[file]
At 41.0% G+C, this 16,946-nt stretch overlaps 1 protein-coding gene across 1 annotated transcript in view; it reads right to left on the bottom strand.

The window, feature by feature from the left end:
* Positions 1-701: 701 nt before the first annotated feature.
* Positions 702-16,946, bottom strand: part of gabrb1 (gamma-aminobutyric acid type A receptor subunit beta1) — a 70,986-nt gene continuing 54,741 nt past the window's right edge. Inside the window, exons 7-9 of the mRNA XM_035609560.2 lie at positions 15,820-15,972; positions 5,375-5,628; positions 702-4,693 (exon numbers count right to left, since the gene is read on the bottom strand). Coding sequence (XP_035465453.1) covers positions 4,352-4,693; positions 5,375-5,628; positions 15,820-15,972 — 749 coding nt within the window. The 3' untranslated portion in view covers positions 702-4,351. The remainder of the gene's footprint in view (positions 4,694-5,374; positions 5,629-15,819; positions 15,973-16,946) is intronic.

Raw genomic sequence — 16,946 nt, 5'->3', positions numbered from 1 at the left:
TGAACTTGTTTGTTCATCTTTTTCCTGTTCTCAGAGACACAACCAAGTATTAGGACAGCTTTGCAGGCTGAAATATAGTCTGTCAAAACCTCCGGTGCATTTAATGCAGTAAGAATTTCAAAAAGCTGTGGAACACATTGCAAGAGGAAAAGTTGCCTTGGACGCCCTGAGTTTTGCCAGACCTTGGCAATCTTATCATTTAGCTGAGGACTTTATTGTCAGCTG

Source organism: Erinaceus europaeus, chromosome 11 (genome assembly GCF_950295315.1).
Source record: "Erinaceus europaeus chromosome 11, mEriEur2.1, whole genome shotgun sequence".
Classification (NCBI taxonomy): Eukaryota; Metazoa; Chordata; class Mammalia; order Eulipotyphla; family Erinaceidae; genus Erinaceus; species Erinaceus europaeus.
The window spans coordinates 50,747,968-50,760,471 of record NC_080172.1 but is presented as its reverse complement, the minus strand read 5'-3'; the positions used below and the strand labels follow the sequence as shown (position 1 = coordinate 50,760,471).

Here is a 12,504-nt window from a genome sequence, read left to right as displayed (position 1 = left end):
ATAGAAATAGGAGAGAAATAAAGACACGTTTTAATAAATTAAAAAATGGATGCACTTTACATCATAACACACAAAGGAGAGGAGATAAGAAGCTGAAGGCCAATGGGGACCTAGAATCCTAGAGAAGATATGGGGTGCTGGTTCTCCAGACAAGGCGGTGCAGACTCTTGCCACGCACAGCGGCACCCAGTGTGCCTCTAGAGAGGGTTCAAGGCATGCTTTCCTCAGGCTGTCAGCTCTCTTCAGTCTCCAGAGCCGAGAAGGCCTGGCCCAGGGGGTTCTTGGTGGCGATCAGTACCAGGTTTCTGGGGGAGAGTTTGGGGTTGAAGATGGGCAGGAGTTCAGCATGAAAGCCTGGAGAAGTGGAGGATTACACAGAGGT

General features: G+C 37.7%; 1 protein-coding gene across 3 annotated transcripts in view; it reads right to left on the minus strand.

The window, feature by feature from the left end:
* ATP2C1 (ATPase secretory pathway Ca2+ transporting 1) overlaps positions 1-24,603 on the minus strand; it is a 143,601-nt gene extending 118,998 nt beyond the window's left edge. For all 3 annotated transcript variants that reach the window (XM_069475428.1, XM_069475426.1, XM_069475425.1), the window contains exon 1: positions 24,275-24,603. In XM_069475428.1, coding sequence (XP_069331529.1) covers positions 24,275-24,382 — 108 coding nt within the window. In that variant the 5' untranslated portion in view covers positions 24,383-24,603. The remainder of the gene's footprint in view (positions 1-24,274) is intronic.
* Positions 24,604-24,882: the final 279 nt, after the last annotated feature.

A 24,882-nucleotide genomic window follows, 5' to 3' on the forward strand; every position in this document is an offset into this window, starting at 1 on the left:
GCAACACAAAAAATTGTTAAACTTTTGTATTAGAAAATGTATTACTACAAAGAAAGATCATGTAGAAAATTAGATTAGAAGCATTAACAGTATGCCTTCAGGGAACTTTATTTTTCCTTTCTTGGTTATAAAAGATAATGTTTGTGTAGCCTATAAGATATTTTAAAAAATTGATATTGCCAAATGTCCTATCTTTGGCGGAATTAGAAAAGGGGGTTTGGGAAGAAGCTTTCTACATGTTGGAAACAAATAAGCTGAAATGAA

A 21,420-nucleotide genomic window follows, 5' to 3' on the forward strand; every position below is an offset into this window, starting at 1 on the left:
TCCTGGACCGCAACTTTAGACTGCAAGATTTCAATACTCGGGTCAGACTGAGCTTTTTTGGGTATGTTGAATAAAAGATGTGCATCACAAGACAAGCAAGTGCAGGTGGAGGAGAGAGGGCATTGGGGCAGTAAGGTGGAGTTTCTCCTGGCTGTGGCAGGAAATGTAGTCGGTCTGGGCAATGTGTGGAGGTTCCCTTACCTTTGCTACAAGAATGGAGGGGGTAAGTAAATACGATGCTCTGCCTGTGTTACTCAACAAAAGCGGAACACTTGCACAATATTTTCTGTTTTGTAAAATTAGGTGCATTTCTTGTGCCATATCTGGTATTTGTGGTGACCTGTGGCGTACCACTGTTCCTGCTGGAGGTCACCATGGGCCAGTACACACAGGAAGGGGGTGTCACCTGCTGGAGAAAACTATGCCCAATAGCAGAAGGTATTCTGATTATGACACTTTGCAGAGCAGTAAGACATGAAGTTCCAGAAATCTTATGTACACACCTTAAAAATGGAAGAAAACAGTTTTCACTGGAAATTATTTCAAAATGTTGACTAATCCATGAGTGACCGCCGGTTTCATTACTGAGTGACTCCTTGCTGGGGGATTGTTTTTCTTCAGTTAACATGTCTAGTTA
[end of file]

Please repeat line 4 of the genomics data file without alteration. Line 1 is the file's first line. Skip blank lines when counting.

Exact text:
* Positions 702-16,946, bottom strand: part of gabrb1 (gamma-aminobutyric acid type A receptor subunit beta1) — a 70,986-nt gene continuing 54,741 nt past the window's right edge. Inside the window, exons 7-9 of the mRNA XM_035609560.2 lie at positions 15,820-15,972; positions 5,375-5,628; positions 702-4,693 (exon numbers count right to left, since the gene is read on the bottom strand). Coding sequence (XP_035465453.1) covers positions 4,352-4,693; positions 5,375-5,628; positions 15,820-15,972 — 749 coding nt within the window. The 3' untranslated portion in view covers positions 702-4,351. The remainder of the gene's footprint in view (positions 4,694-5,374; positions 5,629-15,819; positions 15,973-16,946) is intronic.